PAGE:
A. It’s for four boys and four girls and has original music by violist Anna Stromer. It’s loosely based on poems from Shel Silverstein’s “Where the Sidewalk Ends.” Certain moments are funny, others a little dark. These trainees are about to embark on their careers, so I’ve been thinking it’s about them grabbing at their dreams.

Q. Why is this opportunity and the “BB@home: ChoreograpHER” initiative to showcase female choreographers so important?


A. For so long, women in this field have felt that it’s the men who are supposed to be at the front of the room. Now we can be in charge and create amazing works of art. . . . I got bitten by the choreographer bug. Now I feel this confidence in my career and experiences to show my voice. I feel I have even more to say.

Q. Where does the emotional, physical, and artistic reserve come from?

A. We all have our routines to keep up the stamina, to make sure [we’re] as healthy as possible. Boston Ballet is very avid in the way we cross-train. Emotionally, we just take moments when we can. On Saturday or Sunday, I have to chill, take a bath, do my own thing, watch “Game of Thrones” . . .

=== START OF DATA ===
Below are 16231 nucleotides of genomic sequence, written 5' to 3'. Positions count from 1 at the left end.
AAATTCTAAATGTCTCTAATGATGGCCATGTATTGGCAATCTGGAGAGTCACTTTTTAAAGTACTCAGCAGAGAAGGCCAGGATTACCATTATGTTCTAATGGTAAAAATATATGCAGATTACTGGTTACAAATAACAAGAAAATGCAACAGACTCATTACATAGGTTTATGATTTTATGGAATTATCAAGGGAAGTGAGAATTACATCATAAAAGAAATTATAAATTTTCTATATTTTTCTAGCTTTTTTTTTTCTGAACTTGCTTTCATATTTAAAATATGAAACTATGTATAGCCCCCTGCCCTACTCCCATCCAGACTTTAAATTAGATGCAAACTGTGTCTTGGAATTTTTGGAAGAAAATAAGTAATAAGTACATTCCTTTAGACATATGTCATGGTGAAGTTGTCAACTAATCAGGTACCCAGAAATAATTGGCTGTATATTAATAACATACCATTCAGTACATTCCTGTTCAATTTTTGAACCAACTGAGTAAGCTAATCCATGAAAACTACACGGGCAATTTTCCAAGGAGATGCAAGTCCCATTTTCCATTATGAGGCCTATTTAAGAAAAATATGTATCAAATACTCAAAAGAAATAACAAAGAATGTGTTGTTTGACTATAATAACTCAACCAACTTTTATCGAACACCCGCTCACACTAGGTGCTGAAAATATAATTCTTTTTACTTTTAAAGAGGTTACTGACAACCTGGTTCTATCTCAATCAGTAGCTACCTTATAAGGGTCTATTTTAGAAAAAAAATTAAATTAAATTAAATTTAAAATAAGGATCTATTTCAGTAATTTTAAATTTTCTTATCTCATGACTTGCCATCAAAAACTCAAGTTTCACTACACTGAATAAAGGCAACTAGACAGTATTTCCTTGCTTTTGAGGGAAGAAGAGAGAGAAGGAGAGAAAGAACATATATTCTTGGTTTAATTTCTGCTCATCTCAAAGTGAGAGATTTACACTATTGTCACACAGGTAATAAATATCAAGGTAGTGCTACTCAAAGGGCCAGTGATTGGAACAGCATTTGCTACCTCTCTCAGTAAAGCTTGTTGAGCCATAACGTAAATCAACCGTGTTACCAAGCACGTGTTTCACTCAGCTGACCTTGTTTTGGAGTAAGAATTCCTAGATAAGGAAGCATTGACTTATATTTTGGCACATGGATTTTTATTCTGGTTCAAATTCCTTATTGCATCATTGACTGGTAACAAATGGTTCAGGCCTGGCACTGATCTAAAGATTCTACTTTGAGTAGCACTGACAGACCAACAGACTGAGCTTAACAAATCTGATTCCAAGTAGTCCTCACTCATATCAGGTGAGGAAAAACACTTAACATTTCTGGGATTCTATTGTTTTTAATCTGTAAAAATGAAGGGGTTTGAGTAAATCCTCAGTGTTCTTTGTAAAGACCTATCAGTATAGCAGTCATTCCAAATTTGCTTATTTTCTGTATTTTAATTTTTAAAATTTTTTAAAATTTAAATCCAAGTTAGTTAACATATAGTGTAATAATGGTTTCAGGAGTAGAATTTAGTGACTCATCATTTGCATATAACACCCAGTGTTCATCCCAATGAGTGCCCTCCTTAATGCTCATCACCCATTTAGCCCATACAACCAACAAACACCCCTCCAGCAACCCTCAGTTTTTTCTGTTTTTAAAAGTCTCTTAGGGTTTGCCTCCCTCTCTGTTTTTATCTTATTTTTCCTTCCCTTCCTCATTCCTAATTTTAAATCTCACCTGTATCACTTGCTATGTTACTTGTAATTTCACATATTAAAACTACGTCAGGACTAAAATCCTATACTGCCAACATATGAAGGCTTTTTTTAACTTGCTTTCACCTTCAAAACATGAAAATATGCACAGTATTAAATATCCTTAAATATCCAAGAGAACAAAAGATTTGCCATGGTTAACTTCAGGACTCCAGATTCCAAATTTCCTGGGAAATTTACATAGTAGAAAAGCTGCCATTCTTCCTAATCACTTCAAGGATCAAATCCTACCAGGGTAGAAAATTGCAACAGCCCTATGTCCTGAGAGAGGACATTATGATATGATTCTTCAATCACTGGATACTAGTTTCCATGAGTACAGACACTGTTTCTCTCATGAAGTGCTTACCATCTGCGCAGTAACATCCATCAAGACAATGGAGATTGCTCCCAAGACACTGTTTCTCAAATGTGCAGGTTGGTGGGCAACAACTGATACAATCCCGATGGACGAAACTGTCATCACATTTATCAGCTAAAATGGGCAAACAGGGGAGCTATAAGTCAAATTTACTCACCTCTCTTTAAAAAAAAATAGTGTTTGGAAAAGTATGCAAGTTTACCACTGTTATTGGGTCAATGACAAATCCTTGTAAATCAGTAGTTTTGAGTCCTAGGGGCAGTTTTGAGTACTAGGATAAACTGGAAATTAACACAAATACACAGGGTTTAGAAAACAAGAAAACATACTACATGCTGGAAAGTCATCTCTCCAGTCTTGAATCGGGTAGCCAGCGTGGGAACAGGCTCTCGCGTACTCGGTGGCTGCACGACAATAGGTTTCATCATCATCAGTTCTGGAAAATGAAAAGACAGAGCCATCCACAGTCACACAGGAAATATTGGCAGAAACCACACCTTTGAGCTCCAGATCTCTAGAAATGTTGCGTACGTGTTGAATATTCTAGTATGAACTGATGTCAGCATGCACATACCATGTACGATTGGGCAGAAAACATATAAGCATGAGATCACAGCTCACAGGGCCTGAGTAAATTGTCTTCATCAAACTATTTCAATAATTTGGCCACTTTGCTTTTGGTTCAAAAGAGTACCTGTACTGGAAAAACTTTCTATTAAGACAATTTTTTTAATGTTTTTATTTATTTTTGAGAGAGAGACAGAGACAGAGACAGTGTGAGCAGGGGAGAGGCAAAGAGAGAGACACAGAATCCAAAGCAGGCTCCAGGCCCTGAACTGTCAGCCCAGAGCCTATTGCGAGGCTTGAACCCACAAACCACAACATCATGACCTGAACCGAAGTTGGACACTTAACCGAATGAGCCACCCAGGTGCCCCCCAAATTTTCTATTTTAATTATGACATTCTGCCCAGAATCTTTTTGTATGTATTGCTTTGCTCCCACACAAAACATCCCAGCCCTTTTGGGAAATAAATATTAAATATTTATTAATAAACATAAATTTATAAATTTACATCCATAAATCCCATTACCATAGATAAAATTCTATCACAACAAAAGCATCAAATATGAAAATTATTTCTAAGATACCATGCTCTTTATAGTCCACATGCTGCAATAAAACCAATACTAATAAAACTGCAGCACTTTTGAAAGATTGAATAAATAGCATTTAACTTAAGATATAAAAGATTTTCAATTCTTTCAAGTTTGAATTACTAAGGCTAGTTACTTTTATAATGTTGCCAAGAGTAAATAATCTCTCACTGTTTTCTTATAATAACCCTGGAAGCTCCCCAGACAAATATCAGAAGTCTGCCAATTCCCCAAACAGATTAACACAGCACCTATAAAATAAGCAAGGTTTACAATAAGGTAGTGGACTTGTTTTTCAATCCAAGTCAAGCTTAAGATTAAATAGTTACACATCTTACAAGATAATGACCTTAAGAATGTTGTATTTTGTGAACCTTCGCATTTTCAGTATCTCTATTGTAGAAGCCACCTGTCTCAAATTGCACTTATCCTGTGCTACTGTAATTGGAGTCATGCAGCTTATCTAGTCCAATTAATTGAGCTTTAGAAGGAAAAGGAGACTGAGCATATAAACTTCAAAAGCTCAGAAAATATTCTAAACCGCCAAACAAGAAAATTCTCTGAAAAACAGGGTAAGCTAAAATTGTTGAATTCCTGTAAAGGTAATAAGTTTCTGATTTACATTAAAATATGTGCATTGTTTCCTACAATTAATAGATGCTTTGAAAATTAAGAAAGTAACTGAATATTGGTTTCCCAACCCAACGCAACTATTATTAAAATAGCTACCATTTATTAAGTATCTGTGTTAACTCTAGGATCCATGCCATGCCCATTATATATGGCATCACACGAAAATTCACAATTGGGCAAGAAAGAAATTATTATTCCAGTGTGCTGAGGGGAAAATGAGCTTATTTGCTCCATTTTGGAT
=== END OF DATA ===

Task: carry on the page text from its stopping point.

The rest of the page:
Q. Where do you see yourself in 10 years?

A. I’d love to settle down, have a family. A degree is important to me, and I’m really interested in running a second company like BBII after a ballerina career. I feel like I have that to give. But right now dancing is what I want to do. Dancing gives me freedom. Being onstage, there are no words to describe it for me. Dancing is just in my body. It’s part of my soul.


Presented by Boston Ballet. At Citizens Bank Opera House, May 10-June 8. Tickets $37-$169. 617-695-6955,

Interview was edited and condensed. Karen Campbell can be reached at